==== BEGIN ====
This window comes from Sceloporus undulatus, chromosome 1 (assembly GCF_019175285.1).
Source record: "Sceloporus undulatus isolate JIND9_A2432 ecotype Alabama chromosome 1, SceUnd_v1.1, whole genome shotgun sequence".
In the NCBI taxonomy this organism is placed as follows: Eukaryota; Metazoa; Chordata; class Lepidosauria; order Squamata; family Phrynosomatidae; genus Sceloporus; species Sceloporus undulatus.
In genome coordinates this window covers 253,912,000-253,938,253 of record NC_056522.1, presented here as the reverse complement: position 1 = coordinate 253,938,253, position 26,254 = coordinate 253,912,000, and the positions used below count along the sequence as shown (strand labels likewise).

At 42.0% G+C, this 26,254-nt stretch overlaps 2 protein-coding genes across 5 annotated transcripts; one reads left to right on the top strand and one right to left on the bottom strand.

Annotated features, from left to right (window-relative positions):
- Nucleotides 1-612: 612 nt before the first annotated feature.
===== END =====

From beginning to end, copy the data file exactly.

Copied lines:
This window comes from Sceloporus undulatus, chromosome 1 (assembly GCF_019175285.1).
Source record: "Sceloporus undulatus isolate JIND9_A2432 ecotype Alabama chromosome 1, SceUnd_v1.1, whole genome shotgun sequence".
In the NCBI taxonomy this organism is placed as follows: Eukaryota; Metazoa; Chordata; class Lepidosauria; order Squamata; family Phrynosomatidae; genus Sceloporus; species Sceloporus undulatus.
In genome coordinates this window covers 253,912,000-253,938,253 of record NC_056522.1, presented here as the reverse complement: position 1 = coordinate 253,938,253, position 26,254 = coordinate 253,912,000, and the positions used below count along the sequence as shown (strand labels likewise).

At 42.0% G+C, this 26,254-nt stretch overlaps 2 protein-coding genes across 5 annotated transcripts; one reads left to right on the top strand and one right to left on the bottom strand.

Annotated features, from left to right (window-relative positions):
- Nucleotides 1-612: 612 nt before the first annotated feature.